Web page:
woensdag, augustus 24, 2005

Pelvic floor prolapse and U ( English)

The pelvis of the woman can be compared with the foundation of a wall: it give support to various organs. Sometimes this support is good, but at times, and without any warning, it can give way. This can happen over time, but sometimes overnight. The probable building blocks for the foundation are the fibrous tissue layers found in the so-called pelvic floor: this is not accepted by everyone in the world of pelvic floor gynaecology.
For the purpose of this discussion, though, I would like to suggest that we see the pelvic floor as a layered support system, with fibrous layers, or fascia, as the main support system. These fascia layers give support to the central tunnel, the vagina, which runs through the pelvic floor. This tunnel is the communication gap between the outside world and the abdomen. The traffic through this tunnel is of various sizes with sexual demands on the one side and the products of this traffic, the baby, on the other extreme!
If this surrounding fibrous support system fails, the surrounding organs will sags or fall or prolapse into the vaginal tunnel: this is pelvic organ prolapse (POP).
It is not too difficult to understand that damage done (by childbirth, for instance) to these layers could lead to a loss of support and then prolapse of organs into the vaginal tunnel. The story does not stay as simple as this. In some women prolapse happen without a history of childbirth or childbirth with big babies: it just happens without any pre warning! To simplify: they have chosen the wrong parents.
The backbone of tissue integrity is the in the genes. If mom, or aunts or sisters are having prolapse problems the chances are high that the siblings or daughters or nieces will have it too! These genetic factors play the biggest role in onset of prolapse. In the women who gave easily birth, especially when the second stage of labour had been quick, prolapse follows in later life, especially near or after the menopause when the oestrogen levels went down. These dropping in the oestrogen levels can be the last straw before the whole foundation comes down. This could be the reason why prolapse is more common in the older women.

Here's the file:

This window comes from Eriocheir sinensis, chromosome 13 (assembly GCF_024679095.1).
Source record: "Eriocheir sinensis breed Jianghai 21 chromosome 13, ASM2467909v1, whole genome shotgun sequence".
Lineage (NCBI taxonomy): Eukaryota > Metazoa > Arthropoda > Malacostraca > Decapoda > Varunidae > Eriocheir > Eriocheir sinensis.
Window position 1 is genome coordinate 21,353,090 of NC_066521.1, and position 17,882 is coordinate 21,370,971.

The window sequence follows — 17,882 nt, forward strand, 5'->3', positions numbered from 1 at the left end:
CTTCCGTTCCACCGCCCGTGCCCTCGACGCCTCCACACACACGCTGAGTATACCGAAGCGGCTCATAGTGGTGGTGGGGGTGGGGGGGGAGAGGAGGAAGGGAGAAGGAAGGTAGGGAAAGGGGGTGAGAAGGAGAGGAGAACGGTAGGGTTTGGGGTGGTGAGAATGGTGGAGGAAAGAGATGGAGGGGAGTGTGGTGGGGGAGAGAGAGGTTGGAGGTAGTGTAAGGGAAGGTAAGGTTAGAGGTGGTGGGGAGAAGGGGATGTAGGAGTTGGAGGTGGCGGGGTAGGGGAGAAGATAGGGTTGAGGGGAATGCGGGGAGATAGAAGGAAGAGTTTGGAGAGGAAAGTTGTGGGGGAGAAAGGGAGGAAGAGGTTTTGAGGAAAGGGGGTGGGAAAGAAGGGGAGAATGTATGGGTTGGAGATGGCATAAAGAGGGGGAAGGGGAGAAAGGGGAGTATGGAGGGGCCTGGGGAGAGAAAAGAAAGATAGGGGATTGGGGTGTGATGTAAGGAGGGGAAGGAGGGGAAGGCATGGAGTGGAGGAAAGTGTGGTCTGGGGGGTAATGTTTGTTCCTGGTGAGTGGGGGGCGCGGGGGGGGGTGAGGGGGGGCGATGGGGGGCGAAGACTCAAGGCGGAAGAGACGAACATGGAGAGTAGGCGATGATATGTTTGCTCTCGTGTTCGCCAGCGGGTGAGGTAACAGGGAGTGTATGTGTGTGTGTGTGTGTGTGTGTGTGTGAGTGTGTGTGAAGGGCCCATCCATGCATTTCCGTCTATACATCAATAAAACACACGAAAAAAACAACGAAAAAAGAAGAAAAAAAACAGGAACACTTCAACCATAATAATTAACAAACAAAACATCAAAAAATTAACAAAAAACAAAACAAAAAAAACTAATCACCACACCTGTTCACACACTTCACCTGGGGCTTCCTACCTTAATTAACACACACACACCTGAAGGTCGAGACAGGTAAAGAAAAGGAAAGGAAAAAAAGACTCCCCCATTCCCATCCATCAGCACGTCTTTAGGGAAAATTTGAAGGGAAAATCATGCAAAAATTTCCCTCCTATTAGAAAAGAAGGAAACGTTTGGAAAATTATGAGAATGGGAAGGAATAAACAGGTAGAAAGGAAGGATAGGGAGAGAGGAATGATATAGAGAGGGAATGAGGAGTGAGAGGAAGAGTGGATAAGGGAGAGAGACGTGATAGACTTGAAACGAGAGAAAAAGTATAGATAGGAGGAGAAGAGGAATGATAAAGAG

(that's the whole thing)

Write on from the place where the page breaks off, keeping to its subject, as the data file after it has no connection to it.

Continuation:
Medically speaking the news is not so good. We know how frequent it occurs, we even knows why it happens. What I cannot put forward out of our working field is how to rectify the wrong! In the same vain: we do not even know exactly what the symptomatic or even the anatomical cut off points of intervention is!
To rectify the defective anatomy unfortunately will not always automatically lead to rectification of the functional abnormalities. In the extreme cases the rectification of the deviations from normal are easy. The lesser deviations are usually our problem.
An extra complicating factor is that some symptoms may be masked and became only apparent after surgery. Or new symptoms may appear after surgery (and not always due to the surgery). No wander there’s a lack of consensus in our medical world about the symptoms and signs of this problem, and more important, in the approach to this problem!

I do want to hold out a light at the end of the tunnel, though. The last few years a tremendous surge in our knowledge happened. The whole field of so called urogynaecology had a growth spurt, both in numbers of interested gynaecologists and with it also in newer approaches in diagnostic acumen and surgical techniques.

It is generally accepted that operative repair of the defective anatomy is needed, especially in the advanced cases. The type of operation is though not so clear. Different techniques are being tested. Even this is not so easy: the same technique in different hands can have different results – even in the same pair of hands one found at times different results: the pathology will dictate. The minefield of successes and failures of pelvic floor repairs will thus always stay with us. In a later article more will be said about the pelvic floor and surgery.

The pelvic floor and its problems had been associated to a large extent with the function of the bladder: bladder symptoms are the most dramatic and also the most worrisome to the patient. I would like to predict that with time the defective functions of the other pelvic organs (vagina and rectum) will more and more come to the fore in the whole context of pelvic floor prolapse. A new or better name for our subject field than “urogynaecology” must be put forward.

I would like to use this webpage as a starting point for women to be able to look through the window at the pelvic floor specialist. This will enable them to understand the dilemmas of diagnosing and treating this common defect of women.

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